With Good Reason

Post archive for ‘Arts & Culture’

Nuts and Bolts: Our Brains on STEM
January 18th, 2014 - (0 Comments)

What if you could change not just how much you know, but your actual intelligence? Psychologist Oliver Hill (Virginia State University) believes that special cognitive training can rewire the way brains work and help kids succeed in math and science. And: Stereotypes affect the way others see us and the way we see ourselves. They can also lead to lower […]

10 Cents a Dance
December 28th, 2013 - (0 Comments)

During and despite the Great Depression, the entertainment industry produced what some consider the greatest era of popular music. Elliot Majerczyk (Virginia Foundation for the Humanities) looks at the songs that became the soundtrack of the ‘lost generation’ and helped pull America through hard times. Also: Nigel Sellars (Christopher Newport University) explains that Roosevelt’s New Deal originally […]

Christmas Music and Memories
December 21st, 2013 - (0 Comments)

Whether it’s a traditional hymn or a holiday song from our childhood, many people say Christmas just wouldn’t be Christmas without the music that marks this season. The sense of joy, comfort, or spiritual uplift comes in all kinds of music at this time of year. From a Charlie Brown Christmas to Donny Hathaway and carols […]

The Art of Giving
December 7th, 2013 - (0 Comments)

As the holidays approach, the pressure’s on to find perfect gifts for your loved ones. Marketing professor Kim Weaver (Virginia Tech) says if you’re thinking about adding a candy bar in with that fancy cashmere sweater you’re sending Mom—think again. Plus: Sometimes translating difficult scientific research to the public is all about presentation. Jenifer Alonzo […]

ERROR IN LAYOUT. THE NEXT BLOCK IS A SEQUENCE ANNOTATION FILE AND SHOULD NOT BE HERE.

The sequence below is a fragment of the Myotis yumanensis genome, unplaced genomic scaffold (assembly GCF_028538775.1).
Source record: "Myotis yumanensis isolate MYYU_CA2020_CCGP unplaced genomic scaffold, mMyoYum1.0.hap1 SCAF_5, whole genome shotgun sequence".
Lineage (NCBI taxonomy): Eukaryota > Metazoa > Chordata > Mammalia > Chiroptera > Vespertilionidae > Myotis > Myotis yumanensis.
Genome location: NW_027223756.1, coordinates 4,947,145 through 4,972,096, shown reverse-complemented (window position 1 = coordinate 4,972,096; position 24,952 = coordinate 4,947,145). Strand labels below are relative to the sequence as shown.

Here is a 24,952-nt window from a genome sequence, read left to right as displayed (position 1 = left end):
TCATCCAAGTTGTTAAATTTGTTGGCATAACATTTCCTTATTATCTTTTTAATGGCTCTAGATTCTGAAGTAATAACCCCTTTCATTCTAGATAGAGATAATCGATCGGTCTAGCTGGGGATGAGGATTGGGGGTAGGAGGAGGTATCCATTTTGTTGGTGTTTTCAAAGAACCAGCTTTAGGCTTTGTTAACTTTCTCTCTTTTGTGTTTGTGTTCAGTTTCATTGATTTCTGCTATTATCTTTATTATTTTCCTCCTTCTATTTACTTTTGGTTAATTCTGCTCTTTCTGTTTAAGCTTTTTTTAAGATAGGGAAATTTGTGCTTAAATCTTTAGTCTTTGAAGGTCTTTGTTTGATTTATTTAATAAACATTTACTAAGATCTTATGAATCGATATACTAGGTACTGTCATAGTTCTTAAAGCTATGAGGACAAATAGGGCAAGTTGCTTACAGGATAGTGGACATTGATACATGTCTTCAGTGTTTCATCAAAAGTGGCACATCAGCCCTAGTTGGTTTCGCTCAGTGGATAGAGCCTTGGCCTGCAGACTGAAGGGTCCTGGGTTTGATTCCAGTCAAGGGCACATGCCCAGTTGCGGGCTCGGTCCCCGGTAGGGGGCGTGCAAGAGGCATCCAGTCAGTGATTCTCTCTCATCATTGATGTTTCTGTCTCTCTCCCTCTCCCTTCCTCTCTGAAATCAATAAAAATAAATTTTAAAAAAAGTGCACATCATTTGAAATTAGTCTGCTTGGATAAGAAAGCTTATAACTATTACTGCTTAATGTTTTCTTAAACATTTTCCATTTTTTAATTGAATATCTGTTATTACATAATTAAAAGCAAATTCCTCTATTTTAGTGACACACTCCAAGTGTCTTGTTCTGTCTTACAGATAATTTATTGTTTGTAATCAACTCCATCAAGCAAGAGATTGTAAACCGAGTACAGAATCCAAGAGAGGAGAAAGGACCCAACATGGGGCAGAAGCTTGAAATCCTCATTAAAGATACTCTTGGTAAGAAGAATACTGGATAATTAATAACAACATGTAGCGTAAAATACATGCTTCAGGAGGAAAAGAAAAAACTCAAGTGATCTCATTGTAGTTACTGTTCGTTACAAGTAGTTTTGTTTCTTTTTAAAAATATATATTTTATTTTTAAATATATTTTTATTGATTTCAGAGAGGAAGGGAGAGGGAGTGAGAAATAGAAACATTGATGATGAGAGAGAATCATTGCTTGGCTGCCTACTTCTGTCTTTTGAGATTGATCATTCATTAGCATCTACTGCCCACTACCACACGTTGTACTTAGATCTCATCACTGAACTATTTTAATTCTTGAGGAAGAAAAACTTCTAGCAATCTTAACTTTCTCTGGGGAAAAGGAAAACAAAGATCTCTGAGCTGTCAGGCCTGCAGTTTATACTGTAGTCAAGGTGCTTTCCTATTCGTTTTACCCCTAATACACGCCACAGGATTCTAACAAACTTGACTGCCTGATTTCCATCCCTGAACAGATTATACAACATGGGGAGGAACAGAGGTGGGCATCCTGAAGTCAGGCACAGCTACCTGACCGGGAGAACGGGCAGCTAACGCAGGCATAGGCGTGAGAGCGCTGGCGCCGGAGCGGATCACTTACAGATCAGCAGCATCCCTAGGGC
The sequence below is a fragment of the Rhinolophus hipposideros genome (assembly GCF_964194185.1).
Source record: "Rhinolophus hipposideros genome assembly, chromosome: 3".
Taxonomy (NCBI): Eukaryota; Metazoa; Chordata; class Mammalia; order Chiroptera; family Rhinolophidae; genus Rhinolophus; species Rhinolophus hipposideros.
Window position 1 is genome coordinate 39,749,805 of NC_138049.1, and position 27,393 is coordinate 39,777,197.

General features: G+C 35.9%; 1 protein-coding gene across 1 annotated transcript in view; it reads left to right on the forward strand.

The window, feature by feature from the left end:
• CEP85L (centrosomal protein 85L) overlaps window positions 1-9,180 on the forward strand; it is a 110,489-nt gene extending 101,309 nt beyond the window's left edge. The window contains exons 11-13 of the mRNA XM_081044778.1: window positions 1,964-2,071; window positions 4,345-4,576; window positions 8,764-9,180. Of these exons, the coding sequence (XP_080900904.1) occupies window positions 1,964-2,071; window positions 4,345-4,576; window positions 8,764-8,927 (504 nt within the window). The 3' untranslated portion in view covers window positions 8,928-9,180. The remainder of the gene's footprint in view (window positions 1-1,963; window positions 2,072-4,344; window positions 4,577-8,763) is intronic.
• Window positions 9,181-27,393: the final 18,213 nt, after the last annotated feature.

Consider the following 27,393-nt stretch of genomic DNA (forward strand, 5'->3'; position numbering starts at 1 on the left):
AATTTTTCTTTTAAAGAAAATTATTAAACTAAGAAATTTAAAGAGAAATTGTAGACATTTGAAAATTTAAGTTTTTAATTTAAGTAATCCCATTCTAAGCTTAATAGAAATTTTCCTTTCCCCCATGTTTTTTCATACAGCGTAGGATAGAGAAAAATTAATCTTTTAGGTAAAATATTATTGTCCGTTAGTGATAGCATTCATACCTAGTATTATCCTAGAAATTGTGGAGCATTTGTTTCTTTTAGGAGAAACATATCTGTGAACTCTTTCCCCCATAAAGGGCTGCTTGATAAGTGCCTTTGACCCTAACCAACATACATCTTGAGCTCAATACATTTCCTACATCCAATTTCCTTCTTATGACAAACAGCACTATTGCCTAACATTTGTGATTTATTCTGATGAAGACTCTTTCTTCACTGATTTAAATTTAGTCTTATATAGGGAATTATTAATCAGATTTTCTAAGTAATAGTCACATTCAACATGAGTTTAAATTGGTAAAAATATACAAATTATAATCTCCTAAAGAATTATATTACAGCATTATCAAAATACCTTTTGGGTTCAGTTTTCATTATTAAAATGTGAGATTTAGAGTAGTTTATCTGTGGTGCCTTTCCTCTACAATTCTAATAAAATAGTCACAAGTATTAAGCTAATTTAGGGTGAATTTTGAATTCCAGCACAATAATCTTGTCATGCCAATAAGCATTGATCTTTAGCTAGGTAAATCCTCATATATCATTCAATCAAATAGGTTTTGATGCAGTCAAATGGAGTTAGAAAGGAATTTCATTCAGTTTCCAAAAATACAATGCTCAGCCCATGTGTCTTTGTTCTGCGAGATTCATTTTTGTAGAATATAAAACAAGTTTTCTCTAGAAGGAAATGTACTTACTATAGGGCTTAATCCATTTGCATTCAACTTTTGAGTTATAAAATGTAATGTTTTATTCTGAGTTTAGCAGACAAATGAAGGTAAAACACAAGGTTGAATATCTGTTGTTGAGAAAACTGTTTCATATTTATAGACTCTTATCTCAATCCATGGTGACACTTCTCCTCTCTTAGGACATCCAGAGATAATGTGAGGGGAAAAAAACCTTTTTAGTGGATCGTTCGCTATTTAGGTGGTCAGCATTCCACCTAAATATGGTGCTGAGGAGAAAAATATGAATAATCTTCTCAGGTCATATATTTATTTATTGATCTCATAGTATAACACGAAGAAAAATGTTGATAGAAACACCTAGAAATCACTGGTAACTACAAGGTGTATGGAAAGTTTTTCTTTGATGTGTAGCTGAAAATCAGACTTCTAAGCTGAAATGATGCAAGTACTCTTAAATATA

Adoption in America
November 23rd, 2013 - (0 Comments)

With the success of TV shows like Modern Family and Parenthood, it’s clear that the way Americans think of family is starting to change. Yet, Linda Seligmann’s (George Mason University) new book shows that for transracial and transnational adoptions, there are still many cultural barriers.  Also featured: Longwood University senior Carmen Balogh talks about what it was like growing up in a blended family. […]

The Future of Higher Education
November 16th, 2013 - (2 Comments)

In May of 2012, Harvard and MIT announced a partnership to provide free courses to anyone, anywhere, sparking an intense debate about the future of a bricks and mortar education. With Good Reason shares highlights from University of Mary Washington’s Open and Digital Learning Resources Conference, sponsored by the State Council for Higher Education, including […]

Documenting Arlington National Cemetery
November 9th, 2013 - (0 Comments)

With its rolling green hills and its nearly 400,000 graves, Arlington National Cemetery is one of our nation’s most impressive military tributes. What’s also impressive is the work that goes on behind the scenes to create a meaningful experience for visitors. Debra Lattanzi Shutika (George Mason University) and Kerry Kaleba (George Mason University) spent a […]

Heroes of Medieval Literature
October 26th, 2013 - (0 Comments)

Enjoy a lively introduction to the great heroes of Medieval literature. Kat Tracy (Longwood University) reacquaints us with the popular characters—like Gawain, Robin Hood, and Richard the Lionheart—and the lesser-known heroes, like Hengist and Horsa and Havelok the Dane! Also featured: Dan Brown, the author of the wildly popular thriller The Da Vinci Code, has […]

Animals and Grief
October 12th, 2013 - (3 Comments)

An author challenges prevailing notions that grief is an emotion experienced only by humans. In her new book, How Animals Grieve, Barbara King (College of William and Mary) shows there is ample evidence of many species experiencing loss, love, and mourning. Also: Most Americans who own pets treat them like family members and grieve when […]

Let There Be Night
October 5th, 2013 - (0 Comments)

  Eight out of 10 children born in America today will never know a night sky dark enough to see the Milky Way. In our modern world, where nights are getting brighter, most of us no longer experience true darkness. Paul Bogard (James Madison University) is the author of the new book “The End of […]